Cookies on this website

We use cookies to ensure that we give you the best experience on our website. If you click 'Accept all cookies' we'll assume that you are happy to receive all cookies and you won't see this message again. If you click 'Reject all non-essential cookies' only necessary cookies providing core functionality such as security, network management, and accessibility will be enabled. Click 'Find out more' for information on how to change your cookie settings.

Patients admitted to NHS major trauma centres at the weekend have near identical outcomes to those admitted during the week, according to a new study of more than 49,000 patients published in the Emergency Medicine Journal.

NHS major trauma services in England show no signs of a ‘weekend effect’, Oxford University-led research has found.

Using data from all 22 major trauma centres (MTCs) in England, a team from Oxford, Liverpool, Manchester, Sheffield and Harvard universities looked for evidence that people who arrived at hospital on Saturday or Sunday had worse outcomes than those admitted on a weekday.

Lead researcher, Oxford University’s Dr David Metcalfe, said: “Earlier studies raised the possibility that patients have worse outcomes when admitted to NHS hospitals at weekends.

'We wanted to know whether this is true for severely injured patients taken to specialist hospitals that have been configured to provide a similar level of service for injured patients on every day of the week.

'Severely injured patients in MTCs have access to on-site consultants, specialists, and supporting services like CT scanners and operating theatres at all times.'
The study, published in the Emergency Medicine Journal, used the comprehensive national database operated by the Trauma Audit and Research Network (TARN), which receives data from all 22 MTCs. It collects data on all patients with a severe injury who are admitted for at least three days or die after arriving at hospital.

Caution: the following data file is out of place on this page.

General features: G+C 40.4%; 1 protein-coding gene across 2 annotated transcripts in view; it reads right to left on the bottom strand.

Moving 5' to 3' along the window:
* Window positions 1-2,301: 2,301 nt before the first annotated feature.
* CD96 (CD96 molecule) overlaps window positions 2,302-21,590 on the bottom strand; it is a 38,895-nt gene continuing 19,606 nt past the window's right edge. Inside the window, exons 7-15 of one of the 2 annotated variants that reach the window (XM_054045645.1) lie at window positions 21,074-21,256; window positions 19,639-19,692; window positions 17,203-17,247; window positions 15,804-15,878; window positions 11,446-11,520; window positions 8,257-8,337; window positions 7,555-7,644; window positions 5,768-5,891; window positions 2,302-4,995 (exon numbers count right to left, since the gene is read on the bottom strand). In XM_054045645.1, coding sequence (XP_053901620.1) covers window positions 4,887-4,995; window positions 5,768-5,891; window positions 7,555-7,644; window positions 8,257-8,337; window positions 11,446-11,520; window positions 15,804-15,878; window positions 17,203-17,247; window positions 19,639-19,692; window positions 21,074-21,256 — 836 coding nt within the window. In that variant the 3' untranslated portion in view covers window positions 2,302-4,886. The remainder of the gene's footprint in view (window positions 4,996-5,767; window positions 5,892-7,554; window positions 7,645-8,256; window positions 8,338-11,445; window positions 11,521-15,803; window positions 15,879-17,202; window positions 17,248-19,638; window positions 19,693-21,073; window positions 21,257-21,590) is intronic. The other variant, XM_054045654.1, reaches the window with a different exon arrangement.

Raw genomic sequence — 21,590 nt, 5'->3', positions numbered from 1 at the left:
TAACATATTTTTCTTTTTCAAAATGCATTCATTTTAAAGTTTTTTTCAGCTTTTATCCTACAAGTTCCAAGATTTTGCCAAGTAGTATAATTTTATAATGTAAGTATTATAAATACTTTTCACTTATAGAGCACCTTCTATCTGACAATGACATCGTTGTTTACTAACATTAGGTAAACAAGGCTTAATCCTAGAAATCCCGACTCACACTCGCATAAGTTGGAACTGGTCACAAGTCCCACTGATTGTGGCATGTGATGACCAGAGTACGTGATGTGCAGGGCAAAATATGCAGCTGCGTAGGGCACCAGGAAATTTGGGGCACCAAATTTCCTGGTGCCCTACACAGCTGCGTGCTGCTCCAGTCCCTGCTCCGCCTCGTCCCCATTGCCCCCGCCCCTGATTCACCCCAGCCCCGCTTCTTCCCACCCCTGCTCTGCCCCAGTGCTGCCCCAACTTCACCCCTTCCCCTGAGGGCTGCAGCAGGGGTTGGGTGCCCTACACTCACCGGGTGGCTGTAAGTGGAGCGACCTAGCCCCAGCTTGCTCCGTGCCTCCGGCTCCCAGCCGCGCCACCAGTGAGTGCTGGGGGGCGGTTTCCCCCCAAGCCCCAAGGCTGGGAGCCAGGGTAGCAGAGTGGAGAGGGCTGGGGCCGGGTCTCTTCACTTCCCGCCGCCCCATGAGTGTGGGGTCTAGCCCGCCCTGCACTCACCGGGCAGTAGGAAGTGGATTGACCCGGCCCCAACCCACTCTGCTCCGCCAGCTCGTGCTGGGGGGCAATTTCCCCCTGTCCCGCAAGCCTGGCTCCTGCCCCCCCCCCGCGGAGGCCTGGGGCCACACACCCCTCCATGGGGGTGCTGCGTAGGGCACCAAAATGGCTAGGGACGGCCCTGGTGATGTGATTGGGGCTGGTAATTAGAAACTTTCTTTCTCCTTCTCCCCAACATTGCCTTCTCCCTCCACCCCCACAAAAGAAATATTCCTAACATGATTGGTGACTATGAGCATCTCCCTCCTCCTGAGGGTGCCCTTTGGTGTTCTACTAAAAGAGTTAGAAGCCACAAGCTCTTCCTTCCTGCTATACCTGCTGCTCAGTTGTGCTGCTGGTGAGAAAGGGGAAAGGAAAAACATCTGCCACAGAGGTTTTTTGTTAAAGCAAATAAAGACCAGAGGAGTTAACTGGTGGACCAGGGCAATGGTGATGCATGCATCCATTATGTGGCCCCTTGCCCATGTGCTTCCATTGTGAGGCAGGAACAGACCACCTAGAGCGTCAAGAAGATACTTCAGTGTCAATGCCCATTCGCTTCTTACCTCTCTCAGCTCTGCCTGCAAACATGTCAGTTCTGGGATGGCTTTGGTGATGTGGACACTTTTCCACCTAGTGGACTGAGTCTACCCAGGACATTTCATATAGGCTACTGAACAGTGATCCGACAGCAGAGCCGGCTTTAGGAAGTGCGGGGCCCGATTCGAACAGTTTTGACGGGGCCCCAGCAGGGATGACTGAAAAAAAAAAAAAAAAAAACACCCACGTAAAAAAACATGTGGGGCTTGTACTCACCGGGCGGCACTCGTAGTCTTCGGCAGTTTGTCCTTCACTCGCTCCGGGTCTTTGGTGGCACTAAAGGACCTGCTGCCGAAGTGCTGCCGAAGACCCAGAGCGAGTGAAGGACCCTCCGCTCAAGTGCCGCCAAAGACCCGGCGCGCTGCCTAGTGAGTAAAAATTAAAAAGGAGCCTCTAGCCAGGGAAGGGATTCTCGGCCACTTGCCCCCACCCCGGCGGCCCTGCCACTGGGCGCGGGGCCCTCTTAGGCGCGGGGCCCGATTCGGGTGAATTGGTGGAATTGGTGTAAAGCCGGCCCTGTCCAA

The team found no differences in the proportion of patients that died or made a good recovery based on the day on which they arrived at hospital. Although the length of hospital stay for patients admitted on a weekday or a weekend during daytime was the same, those arriving at night on the weekend night had a slightly shorter length of stay.

Dr Metcalfe added: 'The TARN database is specifically designed to collect outcome data for severely injured patients and so we can be confident that there is no weekend effect in this area. This is clearly good news for patients.'

The paper, Is there a 'weekend effect' in major trauma?, is published in the Emergency Medicine Journal.

Find out more

Original paper Is there a 'weekend effect' in major trauma? is published in the Emergency Medicine Journal.

Similar stories

£1.2M to improve diagnosis of emergency spinal condition

The National Institute for Health and Care Research has awarded an Advanced Fellowship to Dr David Metcalfe to study the diagnosis of the spinal condition, cauda equina syndrome.

Professor Chris Lavy appointed to WHO technical advisory group

Congratulations to Professor Chris Lavy, who has been appointed to the World Health Organization’s (WHO) technical advisory group for integrated clinical care for a period of two years.

Oxford receives NIHR funding to test anti-TNF on post operative delirium

Researchers at the University of Oxford have been awarded a grant from the National Institute for Health and Care Research (NIHR) to investigate whether anti-tumour necrosis factor (TNF) therapy can reduce or prevent post operative delirium/cognitive deficit.

Gene variant links trigger finger and carpal tunnel syndrome

A new NDORMS study, published in The Lancet Rheumatology, has found a genetic variant that increases the risk of both carpal tunnel syndrome and trigger finger, and opens the door for new therapies that involve blocking the IGF-1 pathway.

Kennedy programmes support early career researchers

Since 2013 the Kennedy Institute of Rheumatology has been running a Career Development Programme, a scheme to help early career researchers launch their own independent laboratories, and more recently the Innovator Investigator Programme to bring new technologies to core research themes.

OCTRU collaboration boosts understanding of COVID vaccine response

Working with researchers across multiple universities, the Oxford Clinical Trials Unit (OCTRU) played a key role in delivering results of the national VROOM trial (Vaccine Response On Off Methotrexate).